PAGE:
Gérald Darmanin invites Polynesians to achieve “economic autonomy” before thinking about independence

The Minister of the Interior and Overseas, Gérald Darmanin, estimated that the Polynesians must first achieve “food”, “economic” and “agricultural” autonomy before talking about independence, on his arrival Wednesday in Tahiti. , where an independentist executive was elected in April. French Polynesia enjoys a unique autonomous status in the Republic. The president of the Polynesian government, the separatist Moetai Brotherson, wants to move towards full sovereignty for this overseas community of 280,000 inhabitants located some 15,000 km from Paris.

“We respect the choice of Polynesians”

When he got off the plane on Wednesday morning in Tahiti (Wednesday evening in Paris), questioned by the press on relations between the State and French Polynesia, the Minister of the Interior wanted to be reassuring in the approach to dialogue which must be tied between Paris and Papeete, while warning about a request for independence which would not be prepared. “We are respectful of the choices of the Polynesians and I congratulated President Brotherson upon his election”, he recalled.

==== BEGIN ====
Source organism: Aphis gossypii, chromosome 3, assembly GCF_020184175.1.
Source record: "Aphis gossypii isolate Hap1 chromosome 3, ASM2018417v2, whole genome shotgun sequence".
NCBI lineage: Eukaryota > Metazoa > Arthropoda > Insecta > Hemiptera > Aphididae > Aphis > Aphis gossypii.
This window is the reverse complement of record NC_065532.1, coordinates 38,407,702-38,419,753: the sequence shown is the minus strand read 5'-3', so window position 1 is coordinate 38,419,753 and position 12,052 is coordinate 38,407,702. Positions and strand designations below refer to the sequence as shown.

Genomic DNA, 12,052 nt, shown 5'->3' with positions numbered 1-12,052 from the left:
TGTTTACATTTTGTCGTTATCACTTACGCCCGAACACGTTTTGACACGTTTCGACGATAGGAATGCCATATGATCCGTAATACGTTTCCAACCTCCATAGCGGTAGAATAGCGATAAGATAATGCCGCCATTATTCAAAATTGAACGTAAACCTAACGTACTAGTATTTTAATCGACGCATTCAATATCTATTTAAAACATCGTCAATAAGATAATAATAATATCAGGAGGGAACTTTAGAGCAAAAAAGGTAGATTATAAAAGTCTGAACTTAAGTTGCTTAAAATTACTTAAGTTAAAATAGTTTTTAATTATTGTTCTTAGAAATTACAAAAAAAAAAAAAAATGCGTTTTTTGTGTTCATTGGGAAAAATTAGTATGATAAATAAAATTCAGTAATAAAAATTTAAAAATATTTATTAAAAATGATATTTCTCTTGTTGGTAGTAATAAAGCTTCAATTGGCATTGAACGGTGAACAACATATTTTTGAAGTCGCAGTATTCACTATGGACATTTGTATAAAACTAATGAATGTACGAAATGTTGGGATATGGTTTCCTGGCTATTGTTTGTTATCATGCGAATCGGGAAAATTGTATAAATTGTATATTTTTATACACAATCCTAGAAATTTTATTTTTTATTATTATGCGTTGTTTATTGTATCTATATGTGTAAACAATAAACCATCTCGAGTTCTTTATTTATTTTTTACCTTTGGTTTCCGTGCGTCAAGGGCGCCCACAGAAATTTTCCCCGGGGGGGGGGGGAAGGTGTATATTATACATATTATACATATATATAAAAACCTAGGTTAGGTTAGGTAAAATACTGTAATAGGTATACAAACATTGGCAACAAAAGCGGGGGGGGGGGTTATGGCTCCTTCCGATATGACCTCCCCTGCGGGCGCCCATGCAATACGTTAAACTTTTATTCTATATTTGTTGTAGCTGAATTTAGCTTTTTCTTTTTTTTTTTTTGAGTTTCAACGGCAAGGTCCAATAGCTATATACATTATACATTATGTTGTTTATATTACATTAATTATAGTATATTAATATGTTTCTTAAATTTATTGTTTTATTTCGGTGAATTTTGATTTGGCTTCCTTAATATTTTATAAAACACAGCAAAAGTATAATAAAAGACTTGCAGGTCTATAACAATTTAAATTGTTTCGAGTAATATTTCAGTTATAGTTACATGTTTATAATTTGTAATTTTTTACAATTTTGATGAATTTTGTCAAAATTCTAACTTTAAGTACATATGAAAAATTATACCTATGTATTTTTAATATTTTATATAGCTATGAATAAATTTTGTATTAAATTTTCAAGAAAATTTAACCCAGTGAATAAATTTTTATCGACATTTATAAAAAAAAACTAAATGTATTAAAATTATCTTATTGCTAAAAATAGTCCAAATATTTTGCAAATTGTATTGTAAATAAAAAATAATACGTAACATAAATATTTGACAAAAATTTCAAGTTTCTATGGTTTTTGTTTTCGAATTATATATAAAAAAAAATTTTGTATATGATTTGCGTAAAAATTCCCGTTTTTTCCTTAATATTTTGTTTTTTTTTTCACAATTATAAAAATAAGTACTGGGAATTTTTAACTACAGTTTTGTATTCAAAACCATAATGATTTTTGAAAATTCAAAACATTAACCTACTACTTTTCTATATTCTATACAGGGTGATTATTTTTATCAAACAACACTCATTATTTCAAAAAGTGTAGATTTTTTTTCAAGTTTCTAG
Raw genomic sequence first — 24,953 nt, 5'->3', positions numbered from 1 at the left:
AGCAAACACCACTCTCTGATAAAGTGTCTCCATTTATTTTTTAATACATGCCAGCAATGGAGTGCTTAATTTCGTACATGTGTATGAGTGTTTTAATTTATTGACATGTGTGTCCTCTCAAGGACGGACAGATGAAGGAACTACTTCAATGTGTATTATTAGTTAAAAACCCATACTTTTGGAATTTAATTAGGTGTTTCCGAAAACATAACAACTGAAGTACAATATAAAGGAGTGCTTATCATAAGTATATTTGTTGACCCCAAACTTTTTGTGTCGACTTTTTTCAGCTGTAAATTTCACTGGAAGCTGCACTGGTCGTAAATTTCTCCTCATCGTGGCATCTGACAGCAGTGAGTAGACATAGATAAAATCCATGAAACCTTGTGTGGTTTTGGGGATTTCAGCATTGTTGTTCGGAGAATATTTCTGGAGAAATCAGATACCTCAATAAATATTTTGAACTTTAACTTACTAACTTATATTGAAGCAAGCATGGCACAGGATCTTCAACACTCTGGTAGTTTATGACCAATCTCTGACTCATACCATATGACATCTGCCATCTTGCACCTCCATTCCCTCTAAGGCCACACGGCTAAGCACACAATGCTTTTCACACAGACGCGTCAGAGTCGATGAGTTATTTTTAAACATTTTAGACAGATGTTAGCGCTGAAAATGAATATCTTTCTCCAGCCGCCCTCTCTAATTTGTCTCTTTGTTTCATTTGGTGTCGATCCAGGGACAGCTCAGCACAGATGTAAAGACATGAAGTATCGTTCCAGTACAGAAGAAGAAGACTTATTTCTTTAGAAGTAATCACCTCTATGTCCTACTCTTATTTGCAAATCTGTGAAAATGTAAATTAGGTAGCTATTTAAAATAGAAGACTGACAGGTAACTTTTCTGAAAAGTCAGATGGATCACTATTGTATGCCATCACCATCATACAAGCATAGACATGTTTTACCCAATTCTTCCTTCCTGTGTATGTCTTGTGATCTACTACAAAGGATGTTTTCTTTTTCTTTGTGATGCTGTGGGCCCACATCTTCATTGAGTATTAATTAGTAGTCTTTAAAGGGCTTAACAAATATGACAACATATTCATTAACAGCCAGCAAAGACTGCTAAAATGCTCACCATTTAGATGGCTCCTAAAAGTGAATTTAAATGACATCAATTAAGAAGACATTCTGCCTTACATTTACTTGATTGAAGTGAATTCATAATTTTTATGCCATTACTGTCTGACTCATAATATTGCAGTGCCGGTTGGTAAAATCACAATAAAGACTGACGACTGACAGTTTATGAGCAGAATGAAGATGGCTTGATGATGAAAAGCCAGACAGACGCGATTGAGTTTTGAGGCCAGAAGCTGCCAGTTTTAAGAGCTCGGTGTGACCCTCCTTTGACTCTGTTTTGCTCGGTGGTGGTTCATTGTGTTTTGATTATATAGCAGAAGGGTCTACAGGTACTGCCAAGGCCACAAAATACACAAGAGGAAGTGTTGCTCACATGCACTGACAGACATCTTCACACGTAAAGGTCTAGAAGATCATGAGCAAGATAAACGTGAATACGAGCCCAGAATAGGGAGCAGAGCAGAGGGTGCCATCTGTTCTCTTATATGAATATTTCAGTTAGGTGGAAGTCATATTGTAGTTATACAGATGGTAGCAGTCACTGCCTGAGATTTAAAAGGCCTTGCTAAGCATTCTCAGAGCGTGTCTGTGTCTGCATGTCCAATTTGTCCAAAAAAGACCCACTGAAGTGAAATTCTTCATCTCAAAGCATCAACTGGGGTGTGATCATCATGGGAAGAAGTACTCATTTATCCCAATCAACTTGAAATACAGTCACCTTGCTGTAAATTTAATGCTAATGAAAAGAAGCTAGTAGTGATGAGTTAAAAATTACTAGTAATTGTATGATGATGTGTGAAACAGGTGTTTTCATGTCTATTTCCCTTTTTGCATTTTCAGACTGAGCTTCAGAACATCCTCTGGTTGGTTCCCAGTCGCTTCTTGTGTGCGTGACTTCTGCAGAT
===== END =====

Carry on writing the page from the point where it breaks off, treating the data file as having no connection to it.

“We are going to (…) discuss economic development because there is still a lot of work to do in this area before reaching political projects that are specific to them (the separatists). When I see that we only produce 35% of what we consume here, we must first achieve food autonomy, economic and agricultural autonomy, rather than thinking about other things”.

An “intact” desire for independence and self-determination

Gérald Darmanin is in French Polynesia for a visit until Saturday with the Minister of Sports and the Olympic Games, Amélie Oudéa-Castéra and the Minister Delegate for Overseas Philippe Vigier, while Tahiti is preparing to welcome the surfing events of the 2024 Olympic Games, on the Teahupo’o wave.

Asked by AFP about his relations with the state, Moetai Brotherson spoke of “respectful discussions” with the ministerial delegation, while specifying that his “desire for independence and self-determination” was “intact”. “We had very frank discussions on this and they know very well that their interlocutor is a separatist and is not going, tomorrow morning when he wakes up, to turn into an autonomist or a departmentalist”, he concluded.

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